• Makeup Department Head: Julie L. Pearce
  • Second Second Assistant Director: Bac DeLorme
  • Foley Mixer: Ron Mellegers

Movie Reviews:

  • John Chard: I am not a man. I began as one, but now I am becoming more than a man, as you will witness.

    Red Dragon is based on the novel of the same name written by Thomas Harris and is directed by Brett Ratner and written by Ted Tally. It stars Edward Norton, Anthony Hopkins, Ralph Fiennes, Emily Watson, Harvey Keitel, Mary-Louise Parker & Phillip Seymour Hoffman. Dante Spinotti is on cinematography and Danny Elfman scores the music.

    Red Dragon is a prequel to the hugely successful Silence of the Lambs. The story had already been filmed as Manhunter in 1986 directed by Michael Mann. The signs weren’t particularly good for Red Dragon. The previous year had seen Ridley Scott tackle Silence Of The Lambs follow up, Hannibal, with tepid results. While at the helm here was the director of such fodder as Rush Hour 1&2, and of course Mann’s take on the story is viewed as a grainy and skin itching cult classic. Nice to report then that even tho it’s hardly in the same class as “Lambs,” it’s a willing entertainer that genuinely manages to unease.

    Firstly one has to get past the Hannibal Lecter factor to fully enjoy (and dampen expectations) the movie on its own terms. Lecter (Hopkins enjoying himself but going through the motions) is a secondary character. Important? Yes! But still secondary to Norton’s troubled but gifted FBI agent Will Graham and Fiennes bonkers serial killer Francis Dolarhyde (AKA:The Tooth Fairy). Red Dragon is first and foremost a ripping good old detective story, with Ratner and Tally wisely using the bits that made Harris’ novel such a page turning success. They have added their own bits of course {the pre-credit sequence involving Lecter & Graham sets things up perfectly}, but ultimately it’s a loyal enough telling of a gripping and goose flesh inducing story.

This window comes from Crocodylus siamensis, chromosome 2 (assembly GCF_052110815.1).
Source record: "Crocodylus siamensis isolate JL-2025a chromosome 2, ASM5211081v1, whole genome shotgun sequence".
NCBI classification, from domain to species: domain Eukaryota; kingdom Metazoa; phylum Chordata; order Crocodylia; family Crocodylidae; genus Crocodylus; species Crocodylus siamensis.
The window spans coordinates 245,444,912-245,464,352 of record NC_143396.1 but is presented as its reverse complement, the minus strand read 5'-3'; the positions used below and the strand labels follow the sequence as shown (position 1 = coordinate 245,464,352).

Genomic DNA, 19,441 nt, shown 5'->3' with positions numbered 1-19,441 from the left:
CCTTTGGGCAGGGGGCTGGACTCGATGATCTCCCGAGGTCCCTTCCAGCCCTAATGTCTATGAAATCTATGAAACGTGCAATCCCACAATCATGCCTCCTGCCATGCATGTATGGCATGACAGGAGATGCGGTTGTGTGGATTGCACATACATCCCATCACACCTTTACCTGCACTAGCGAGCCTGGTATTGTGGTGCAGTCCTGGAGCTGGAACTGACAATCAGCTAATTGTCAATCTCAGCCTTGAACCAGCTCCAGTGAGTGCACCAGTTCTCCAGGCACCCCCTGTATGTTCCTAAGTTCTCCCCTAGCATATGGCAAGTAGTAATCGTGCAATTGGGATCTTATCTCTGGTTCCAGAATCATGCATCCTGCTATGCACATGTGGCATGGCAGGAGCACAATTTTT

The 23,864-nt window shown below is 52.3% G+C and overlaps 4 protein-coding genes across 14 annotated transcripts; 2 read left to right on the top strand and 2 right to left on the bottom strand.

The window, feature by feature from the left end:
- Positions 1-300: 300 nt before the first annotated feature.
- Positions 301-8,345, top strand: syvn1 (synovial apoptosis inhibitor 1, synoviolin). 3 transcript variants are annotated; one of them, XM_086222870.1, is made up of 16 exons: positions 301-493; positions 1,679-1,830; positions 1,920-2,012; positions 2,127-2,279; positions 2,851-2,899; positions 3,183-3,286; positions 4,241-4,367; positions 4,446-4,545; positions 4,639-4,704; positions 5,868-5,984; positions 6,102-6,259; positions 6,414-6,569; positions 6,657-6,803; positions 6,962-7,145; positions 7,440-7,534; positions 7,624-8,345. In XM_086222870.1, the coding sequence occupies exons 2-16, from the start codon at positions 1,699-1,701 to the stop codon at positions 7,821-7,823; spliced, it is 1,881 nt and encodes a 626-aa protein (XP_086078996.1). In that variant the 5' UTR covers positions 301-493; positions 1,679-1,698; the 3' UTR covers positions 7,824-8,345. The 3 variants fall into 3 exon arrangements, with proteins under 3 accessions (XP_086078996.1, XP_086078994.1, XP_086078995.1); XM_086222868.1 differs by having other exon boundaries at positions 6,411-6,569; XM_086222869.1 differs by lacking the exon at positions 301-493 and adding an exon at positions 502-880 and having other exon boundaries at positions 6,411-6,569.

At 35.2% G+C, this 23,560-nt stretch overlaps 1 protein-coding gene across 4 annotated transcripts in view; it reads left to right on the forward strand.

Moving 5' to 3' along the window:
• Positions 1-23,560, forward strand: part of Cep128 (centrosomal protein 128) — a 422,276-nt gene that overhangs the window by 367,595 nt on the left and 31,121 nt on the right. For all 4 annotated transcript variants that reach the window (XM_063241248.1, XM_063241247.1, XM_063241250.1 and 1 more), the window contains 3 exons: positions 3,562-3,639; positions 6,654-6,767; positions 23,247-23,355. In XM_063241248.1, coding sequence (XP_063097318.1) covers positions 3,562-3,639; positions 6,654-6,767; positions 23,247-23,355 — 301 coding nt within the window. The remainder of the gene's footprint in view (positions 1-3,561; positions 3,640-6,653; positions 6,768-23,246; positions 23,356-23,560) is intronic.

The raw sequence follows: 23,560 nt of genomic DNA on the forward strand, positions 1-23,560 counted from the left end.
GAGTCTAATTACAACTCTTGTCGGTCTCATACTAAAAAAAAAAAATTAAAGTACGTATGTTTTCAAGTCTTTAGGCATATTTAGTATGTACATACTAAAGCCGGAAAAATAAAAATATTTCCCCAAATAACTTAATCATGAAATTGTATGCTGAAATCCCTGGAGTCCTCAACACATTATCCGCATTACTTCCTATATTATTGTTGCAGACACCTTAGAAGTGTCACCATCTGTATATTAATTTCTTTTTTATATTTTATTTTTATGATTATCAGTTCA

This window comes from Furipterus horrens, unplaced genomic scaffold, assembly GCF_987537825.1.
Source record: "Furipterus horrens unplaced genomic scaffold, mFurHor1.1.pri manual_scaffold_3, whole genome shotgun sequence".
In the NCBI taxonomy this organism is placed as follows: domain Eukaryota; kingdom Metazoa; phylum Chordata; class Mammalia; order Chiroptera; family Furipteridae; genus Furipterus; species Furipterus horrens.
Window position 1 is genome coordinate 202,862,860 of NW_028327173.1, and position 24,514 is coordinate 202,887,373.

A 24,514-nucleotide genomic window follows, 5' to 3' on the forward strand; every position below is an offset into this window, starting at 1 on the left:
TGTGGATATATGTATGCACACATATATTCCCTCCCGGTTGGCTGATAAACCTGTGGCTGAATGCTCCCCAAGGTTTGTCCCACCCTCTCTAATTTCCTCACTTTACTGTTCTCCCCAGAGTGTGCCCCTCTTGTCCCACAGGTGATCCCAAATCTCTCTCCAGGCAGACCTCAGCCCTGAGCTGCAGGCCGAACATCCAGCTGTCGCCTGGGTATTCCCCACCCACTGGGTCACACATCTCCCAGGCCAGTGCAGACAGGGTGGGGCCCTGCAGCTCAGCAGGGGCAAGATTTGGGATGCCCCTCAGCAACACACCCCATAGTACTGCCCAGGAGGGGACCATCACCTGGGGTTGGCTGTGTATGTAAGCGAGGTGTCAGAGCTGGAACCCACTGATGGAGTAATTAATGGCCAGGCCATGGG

The makers have wisely filled the film out with quality performers. Norton underplays Graham nicely, a character unable to stay away from the job that threatens his family, he becomes an easy guy to root for as things start to get troubling. Fiennes too doesn’t go over the top, in great physical shape and with piercing blue eyes, he exudes menace without resorting to being a cackling caricature. Hoffman was a shoe in for a weasel reporter since he does it so well, while Keitel, tho not having to stretch himself, offers up a stoic turn as Jack Crawford. But the main performance, and sadly unheralded, comes from Emily Watson as the blind Reba. With Reba acting as both a romantic and redemptive foil to Dolarhyde’s split-personality, Watson gets the tough gig, and comes up trumps with an affecting turn featuring the right amounts of spunk, sadness and needy tenderness.

    It’s a bit too polished to be a nerve shredder, with Ratner unable to give the film an atmospheric feel befitting the darkness at its core. But it does deliver on the promise of not only that opening segment, but also on Harris’ fine procedural narrative. 7/10

  • Gimly: This might seriously be the only good thing Brett Ratner has ever done. I don’t even mean movies he’s made, just like, thing he’s done. Ever. In his life. Doesn’t live up to the book, or to _Silence of the Lambs_ (though that second part took me a while to figure out), but I watch this thing semi-regularly and I haven’t gotten sick of it yet.

    _Final rating:★★★½ – I really liked it. Would strongly recommend you give it your time._